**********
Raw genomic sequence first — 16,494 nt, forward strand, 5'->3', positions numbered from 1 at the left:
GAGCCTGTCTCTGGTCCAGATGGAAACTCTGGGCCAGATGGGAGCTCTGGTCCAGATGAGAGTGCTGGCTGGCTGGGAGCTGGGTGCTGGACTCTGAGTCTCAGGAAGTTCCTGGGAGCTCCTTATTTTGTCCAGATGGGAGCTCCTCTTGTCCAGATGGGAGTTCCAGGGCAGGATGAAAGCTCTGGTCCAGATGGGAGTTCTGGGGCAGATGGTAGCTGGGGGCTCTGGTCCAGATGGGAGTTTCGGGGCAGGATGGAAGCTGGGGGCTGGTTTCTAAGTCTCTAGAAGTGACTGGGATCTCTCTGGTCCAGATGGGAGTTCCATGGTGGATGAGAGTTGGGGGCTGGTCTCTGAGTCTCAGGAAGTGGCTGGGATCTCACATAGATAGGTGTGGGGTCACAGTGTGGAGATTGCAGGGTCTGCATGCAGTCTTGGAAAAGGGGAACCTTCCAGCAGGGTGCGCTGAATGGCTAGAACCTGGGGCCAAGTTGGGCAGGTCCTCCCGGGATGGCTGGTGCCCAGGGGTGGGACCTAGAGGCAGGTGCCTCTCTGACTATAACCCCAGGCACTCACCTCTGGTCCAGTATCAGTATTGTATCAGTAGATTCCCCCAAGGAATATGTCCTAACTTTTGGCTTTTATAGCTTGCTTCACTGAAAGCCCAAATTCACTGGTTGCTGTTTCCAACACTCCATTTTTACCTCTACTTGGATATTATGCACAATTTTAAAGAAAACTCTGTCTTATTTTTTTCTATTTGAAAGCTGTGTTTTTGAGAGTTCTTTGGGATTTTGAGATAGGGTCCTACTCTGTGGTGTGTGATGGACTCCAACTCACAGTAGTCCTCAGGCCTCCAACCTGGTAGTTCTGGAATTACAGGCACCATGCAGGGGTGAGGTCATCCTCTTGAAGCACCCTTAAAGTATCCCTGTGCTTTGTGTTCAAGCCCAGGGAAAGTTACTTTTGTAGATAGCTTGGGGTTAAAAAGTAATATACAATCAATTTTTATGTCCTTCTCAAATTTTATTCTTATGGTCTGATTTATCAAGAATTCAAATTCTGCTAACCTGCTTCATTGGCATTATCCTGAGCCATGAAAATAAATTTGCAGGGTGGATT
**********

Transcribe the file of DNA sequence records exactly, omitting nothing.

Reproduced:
Raw genomic sequence first — 16,494 nt, forward strand, 5'->3', positions numbered from 1 at the left:
GAGCCTGTCTCTGGTCCAGATGGAAACTCTGGGCCAGATGGGAGCTCTGGTCCAGATGAGAGTGCTGGCTGGCTGGGAGCTGGGTGCTGGACTCTGAGTCTCAGGAAGTTCCTGGGAGCTCCTTATTTTGTCCAGATGGGAGCTCCTCTTGTCCAGATGGGAGTTCCAGGGCAGGATGAAAGCTCTGGTCCAGATGGGAGTTCTGGGGCAGATGGTAGCTGGGGGCTCTGGTCCAGATGGGAGTTTCGGGGCAGGATGGAAGCTGGGGGCTGGTTTCTAAGTCTCTAGAAGTGACTGGGATCTCTCTGGTCCAGATGGGAGTTCCATGGTGGATGAGAGTTGGGGGCTGGTCTCTGAGTCTCAGGAAGTGGCTGGGATCTCACATAGATAGGTGTGGGGTCACAGTGTGGAGATTGCAGGGTCTGCATGCAGTCTTGGAAAAGGGGAACCTTCCAGCAGGGTGCGCTGAATGGCTAGAACCTGGGGCCAAGTTGGGCAGGTCCTCCCGGGATGGCTGGTGCCCAGGGGTGGGACCTAGAGGCAGGTGCCTCTCTGACTATAACCCCAGGCACTCACCTCTGGTCCAGTATCAGTATTGTATCAGTAGATTCCCCCAAGGAATATGTCCTAACTTTTGGCTTTTATAGCTTGCTTCACTGAAAGCCCAAATTCACTGGTTGCTGTTTCCAACACTCCATTTTTACCTCTACTTGGATATTATGCACAATTTTAAAGAAAACTCTGTCTTATTTTTTTCTATTTGAAAGCTGTGTTTTTGAGAGTTCTTTGGGATTTTGAGATAGGGTCCTACTCTGTGGTGTGTGATGGACTCCAACTCACAGTAGTCCTCAGGCCTCCAACCTGGTAGTTCTGGAATTACAGGCACCATGCAGGGGTGAGGTCATCCTCTTGAAGCACCCTTAAAGTATCCCTGTGCTTTGTGTTCAAGCCCAGGGAAAGTTACTTTTGTAGATAGCTTGGGGTTAAAAAGTAATATACAATCAATTTTTATGTCCTTCTCAAATTTTATTCTTATGGTCTGATTTATCAAGAATTCAAATTCTGCTAACCTGCTTCATTGGCATTATCCTGAGCCATGAAAATAAATTTGCAGGGTGGATT